Arduino: Getting started

The Diecimila board.
A diagram of the Diecimila board

What is it?

An Arduino is a microcontroller development board – an ATMega chip with all its necessary circuitry, I/Os, power supply and bootloader to program and operate the chip via serial or USB.

These boards are becoming increasingly popular due to their realistic price (expect paying a few hundred rand to get started), their compact size, and ease of use.

Arduino boards are popular with artists and hobbyists because of the ease at which they can be used by people who may not necessarily be very deep into programming or electronics.

You get several flavours: some are big with more ouputs; some have more memory for coding bigger programs; some are small and compact; some are cheap; some are designed to be sown into clothing even.

  • Serial Arduino – ATmega8, serial connection.
  • Arduino Extreme – ATmega8, USB.
  • Arduino Mini – compact, uses a tiny surface mounted ATmega168 chip.
  • Arduino Nano – really tiny, with a surface-mounted ATmega168, USB.
  • LilyPad Arduino – surface-mounted ATmega168, designed for clothing and fashion applications
  • Arduino NG – ATmega8, USB.
  • Arduino NG plus – ATmega168, USB.
  • Arduino Bluetooth – ATmega168, with Bluetooth ability.
  • Arduino Diecimila – Atmega168, USB.
  • Arduino Duemilanove – Atmega168 (Atmega328 for latest version), USB, powered via USB or externally.
  • Arduino Mega – surface-mounted ATmega1280, many I/Os.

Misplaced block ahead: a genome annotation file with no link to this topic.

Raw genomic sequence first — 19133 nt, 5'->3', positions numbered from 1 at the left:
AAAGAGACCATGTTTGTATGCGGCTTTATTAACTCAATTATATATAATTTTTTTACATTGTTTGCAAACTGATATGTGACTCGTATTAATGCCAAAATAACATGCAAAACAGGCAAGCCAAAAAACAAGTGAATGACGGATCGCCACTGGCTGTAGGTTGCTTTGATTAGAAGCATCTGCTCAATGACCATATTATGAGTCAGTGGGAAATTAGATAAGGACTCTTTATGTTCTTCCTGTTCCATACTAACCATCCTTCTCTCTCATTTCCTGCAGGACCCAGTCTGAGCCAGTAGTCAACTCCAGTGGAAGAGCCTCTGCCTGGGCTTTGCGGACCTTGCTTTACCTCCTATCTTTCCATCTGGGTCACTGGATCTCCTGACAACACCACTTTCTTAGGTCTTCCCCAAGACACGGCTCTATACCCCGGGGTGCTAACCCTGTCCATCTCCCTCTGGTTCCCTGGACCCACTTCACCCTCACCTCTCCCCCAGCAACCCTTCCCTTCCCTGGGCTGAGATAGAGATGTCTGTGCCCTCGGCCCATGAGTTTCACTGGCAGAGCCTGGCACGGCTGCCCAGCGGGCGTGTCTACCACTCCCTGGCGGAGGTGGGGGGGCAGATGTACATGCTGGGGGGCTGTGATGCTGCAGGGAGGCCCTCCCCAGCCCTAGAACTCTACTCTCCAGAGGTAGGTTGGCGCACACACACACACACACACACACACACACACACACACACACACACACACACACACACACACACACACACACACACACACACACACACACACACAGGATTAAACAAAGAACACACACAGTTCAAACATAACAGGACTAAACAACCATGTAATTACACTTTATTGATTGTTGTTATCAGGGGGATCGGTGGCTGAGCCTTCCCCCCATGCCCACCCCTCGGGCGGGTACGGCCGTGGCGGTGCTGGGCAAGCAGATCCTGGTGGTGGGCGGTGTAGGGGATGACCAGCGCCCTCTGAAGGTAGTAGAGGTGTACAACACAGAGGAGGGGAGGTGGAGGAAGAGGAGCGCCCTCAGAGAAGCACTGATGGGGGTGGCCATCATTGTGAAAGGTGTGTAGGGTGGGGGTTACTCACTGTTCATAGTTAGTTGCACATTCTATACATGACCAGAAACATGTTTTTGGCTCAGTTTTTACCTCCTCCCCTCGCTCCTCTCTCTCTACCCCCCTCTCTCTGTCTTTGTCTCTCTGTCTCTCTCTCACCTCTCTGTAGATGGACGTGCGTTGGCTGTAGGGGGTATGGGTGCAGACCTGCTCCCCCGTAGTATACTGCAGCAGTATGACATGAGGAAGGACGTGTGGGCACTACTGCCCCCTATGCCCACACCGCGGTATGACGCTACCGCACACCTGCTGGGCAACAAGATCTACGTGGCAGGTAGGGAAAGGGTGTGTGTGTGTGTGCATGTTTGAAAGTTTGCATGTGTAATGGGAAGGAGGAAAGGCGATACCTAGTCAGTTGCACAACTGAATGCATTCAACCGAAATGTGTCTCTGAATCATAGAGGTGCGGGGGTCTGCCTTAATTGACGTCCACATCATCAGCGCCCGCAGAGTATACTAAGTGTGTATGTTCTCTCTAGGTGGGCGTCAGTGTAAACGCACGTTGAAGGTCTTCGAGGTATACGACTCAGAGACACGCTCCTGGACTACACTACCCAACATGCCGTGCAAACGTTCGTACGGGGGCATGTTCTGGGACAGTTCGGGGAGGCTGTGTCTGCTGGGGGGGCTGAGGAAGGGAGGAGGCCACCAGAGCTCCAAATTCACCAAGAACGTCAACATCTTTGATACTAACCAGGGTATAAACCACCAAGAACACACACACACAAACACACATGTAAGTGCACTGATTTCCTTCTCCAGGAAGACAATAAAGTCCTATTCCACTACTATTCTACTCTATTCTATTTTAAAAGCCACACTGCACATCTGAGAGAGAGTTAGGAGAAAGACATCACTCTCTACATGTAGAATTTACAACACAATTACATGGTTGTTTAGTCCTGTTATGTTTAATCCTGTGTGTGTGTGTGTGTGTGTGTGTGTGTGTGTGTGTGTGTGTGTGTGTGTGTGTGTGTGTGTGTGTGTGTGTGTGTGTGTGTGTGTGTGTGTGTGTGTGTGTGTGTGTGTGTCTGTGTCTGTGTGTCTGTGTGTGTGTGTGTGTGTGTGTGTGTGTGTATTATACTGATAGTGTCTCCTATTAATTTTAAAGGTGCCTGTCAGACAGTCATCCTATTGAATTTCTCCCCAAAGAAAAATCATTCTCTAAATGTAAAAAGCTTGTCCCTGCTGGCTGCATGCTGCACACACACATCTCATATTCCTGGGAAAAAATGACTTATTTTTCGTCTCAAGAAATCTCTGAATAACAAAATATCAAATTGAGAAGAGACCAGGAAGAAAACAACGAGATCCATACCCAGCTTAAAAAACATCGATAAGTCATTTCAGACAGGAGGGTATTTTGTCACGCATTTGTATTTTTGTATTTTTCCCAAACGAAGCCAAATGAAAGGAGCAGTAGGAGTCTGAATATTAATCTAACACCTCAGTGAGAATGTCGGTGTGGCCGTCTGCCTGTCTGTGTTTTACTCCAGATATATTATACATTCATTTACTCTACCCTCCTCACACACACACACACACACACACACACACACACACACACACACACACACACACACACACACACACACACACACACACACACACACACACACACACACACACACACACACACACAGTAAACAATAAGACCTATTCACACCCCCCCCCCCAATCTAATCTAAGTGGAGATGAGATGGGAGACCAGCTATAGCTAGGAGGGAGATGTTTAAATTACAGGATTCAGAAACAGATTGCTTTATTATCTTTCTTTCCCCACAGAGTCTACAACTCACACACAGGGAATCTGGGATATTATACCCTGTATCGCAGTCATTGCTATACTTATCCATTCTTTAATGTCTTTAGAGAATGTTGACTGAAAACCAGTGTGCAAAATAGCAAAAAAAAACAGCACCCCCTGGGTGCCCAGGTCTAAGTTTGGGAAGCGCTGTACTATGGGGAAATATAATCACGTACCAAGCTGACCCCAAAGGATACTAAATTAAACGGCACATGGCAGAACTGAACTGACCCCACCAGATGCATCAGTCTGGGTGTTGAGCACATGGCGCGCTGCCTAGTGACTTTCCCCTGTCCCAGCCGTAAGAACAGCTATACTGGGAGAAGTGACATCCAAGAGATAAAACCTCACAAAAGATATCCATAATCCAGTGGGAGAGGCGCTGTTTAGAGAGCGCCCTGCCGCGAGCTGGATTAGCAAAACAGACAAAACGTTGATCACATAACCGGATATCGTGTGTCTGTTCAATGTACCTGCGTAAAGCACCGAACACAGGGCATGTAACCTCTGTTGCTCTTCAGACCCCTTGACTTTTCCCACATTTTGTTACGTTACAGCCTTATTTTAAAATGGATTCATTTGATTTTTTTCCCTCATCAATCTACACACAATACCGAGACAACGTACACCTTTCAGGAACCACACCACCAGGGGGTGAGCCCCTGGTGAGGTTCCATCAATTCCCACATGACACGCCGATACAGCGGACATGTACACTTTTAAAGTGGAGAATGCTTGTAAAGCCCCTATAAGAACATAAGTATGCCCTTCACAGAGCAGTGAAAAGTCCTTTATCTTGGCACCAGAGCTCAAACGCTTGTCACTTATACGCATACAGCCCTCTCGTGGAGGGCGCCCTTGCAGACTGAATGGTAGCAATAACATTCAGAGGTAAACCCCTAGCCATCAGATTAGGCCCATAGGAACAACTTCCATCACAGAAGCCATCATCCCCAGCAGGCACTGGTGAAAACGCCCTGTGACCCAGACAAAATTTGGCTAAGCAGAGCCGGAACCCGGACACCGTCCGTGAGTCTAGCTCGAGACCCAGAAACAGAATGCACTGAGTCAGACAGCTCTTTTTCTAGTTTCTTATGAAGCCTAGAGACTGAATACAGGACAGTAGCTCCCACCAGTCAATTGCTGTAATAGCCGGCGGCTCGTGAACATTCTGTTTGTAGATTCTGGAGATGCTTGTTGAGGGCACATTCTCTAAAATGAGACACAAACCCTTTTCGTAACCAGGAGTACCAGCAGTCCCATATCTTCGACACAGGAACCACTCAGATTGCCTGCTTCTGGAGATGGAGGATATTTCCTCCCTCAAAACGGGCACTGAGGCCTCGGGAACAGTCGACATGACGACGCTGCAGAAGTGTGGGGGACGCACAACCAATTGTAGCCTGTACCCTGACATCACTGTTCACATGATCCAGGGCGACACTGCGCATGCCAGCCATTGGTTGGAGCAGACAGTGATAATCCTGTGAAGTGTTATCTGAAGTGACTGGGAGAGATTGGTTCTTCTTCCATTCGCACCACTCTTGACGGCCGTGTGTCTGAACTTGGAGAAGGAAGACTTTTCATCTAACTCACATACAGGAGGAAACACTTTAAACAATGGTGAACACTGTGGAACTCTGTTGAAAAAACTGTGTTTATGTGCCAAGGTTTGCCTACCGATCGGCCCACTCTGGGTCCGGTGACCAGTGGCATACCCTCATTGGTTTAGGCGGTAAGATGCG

• The Diecimila and Duemilanove are the newest types.

    Where to buy?

    A few months ago, there was very little possibilty to get hold of these in South Africa. Now, you have more options.

    The Aarduino!
    A South African produced Diecimila clone.

    There is a locally produced clone, called the Aarduino (local is lekker). It’s based on the Diecimila design.

    RS Components in Kyalami supply some boards.

    And Netram in Durban have the largest selection. You can order online from them.

    Where to learn?

    To get started, the best place to be run through the setup and basic running is at the Arduino site. You can download the environment, check out the specs on all the different boards, look at all the programming functions, and even see a few examples.

    Another good place is Instructables.com – many projects by Arduino mense and some really hardcore projects too (Arduino…CNC machine?!).

    It’s cheap, it’s easy, and it puts very cool technology at your fingertips for all kinds of possibilities.

    Hackduino - a lowcost homemade Arduino.
    Hackduino - a lowcost homemade Arduino.
    Driving LED matrixes for a Daft Punk helmet.

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